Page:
He had asked the staff sergeant what he would be called. Cadet, maybe? Private, she replied.
"Private Boston-Epps," he said aloud, with pride. Then he said it again.
©2019 The Philadelphia Inquirer. Distributed by Tribune Content Agency, LLC.
A Minnesota Army National Guard UH-60 Black Hawk helicopter with three Guardsmen aboard crashed south of St. Cloud on Thursday, said National Guard spokeswoman Army Master Sgt. Blair Heusdens.
At this time, the National Guard is not releasing any information about the status of the three people aboard the helicopter, Heusdens told Task & Purpose on Thursday.
The Pentagon's latest attempt to twist itself in knots to deny that it is considering sending up to 14,000 troops to the Middle East has a big caveat.
Pentagon spokeswoman Alyssa Farah said there are no plans to send that many troops to the region "at this time."
Farah's statement does not rule out the possibility that the Defense Department could initially announce a smaller deployment to the region and subsequently announce that more troops are headed downrange.
The Navy could deploy a second carrier to the Middle East if Trump orders an Iran surge, top admiral says
The Navy could send a second aircraft carrier to the Middle East if President Donald Trump orders a surge of forces to the region, Chief of Naval Operations Adm. Mike Gilday said on Thursday.
Gordon Lubold and Nancy Youssef of the Wall Street Journal first reported the United States is considering sending up to 14,000 troops to the Middle East to deter Iran from attacking U.S. forces and regional allies. The surge forces could include several ships.
I didn't think a movie about World War I would, or even could, remind me of Afghanistan.
Somehow 1917 did, and that's probably the highest praise I can give Sam Mendes' newest war drama: It took a century-old conflict and made it relatable.
An internal investigation spurred by a nude photo scandal shows just how deep sexism runs in the Marine Corps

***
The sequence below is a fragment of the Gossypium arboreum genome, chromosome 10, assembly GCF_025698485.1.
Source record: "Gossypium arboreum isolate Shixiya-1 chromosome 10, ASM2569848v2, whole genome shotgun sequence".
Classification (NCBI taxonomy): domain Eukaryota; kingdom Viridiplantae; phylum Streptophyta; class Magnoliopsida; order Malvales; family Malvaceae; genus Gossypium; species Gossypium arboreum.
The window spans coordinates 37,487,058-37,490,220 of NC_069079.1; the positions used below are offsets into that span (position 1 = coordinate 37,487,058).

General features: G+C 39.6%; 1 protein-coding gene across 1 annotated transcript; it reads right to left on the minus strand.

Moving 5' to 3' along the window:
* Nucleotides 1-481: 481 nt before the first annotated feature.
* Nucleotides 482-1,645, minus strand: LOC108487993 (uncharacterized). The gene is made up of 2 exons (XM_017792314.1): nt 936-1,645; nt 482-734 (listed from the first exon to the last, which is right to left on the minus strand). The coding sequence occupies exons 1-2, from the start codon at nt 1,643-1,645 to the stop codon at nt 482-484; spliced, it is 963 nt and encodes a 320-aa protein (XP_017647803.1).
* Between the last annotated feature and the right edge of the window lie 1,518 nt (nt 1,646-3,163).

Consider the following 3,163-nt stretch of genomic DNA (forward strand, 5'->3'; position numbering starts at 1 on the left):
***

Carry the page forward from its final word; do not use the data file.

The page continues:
"I will still have to work harder to get the perception away from peers and seniors that women can't do the job."
Some years ago, a 20-year-old female Marine, a military police officer, was working at a guard shack screening service members and civilians before they entered the base. As a lance corporal, she was new to the job and the duty station, her first in the Marine Corps.
At some point during her shift, a male sergeant on duty drove up. Get in the car, he said, the platoon sergeant needs to see you. She opened the door and got in, believing she was headed to see the enlisted supervisor of her platoon.
Instead, the sergeant drove her to a dark, wooded area on base. It was deserted, no other Marines were around. "Hey, I want a blowjob," the sergeant told her.
"What am I supposed, what do you do as a lance corporal?" she would later recall. "I'm 20 years old ... I'm new at this. You're the only leadership I've ever known, and this is what happens."
She looked at him, then got out of the car and walked away. The sergeant drove up next to her and tried to play it off as a prank. "I'm just fucking with you," he said. "It's not a big deal."
It was one story among hundreds of others shared by Marines for a study initiated in July 2017 by the Marine Corps Center for Advanced Operational Culture Learning (CAOCL). Finalized in March 2018, the center's report was quietly published to its website in September 2019 with little fanfare.
The culture of the Marine Corps is ripe for analysis. A 2015 Rand Corporation study found that women felt far more isolated among men in the Corps, while the Pentagon's Office of People Analytics noted in 2018 that female Marines rated hostility toward them as "significantly higher" than their male counterparts.
But the center's report, Marines' Perspectives on Various Aspects of Marine Corps Organizational Culture, offers a proverbial wakeup call to leaders, particularly when paired alongside previous studies, since it was commissioned by the Marine Corps itself in the wake of a nude photo sharing scandal that rocked the service in 2017.
The scandal, researchers found, was merely a symptom of a much larger problem.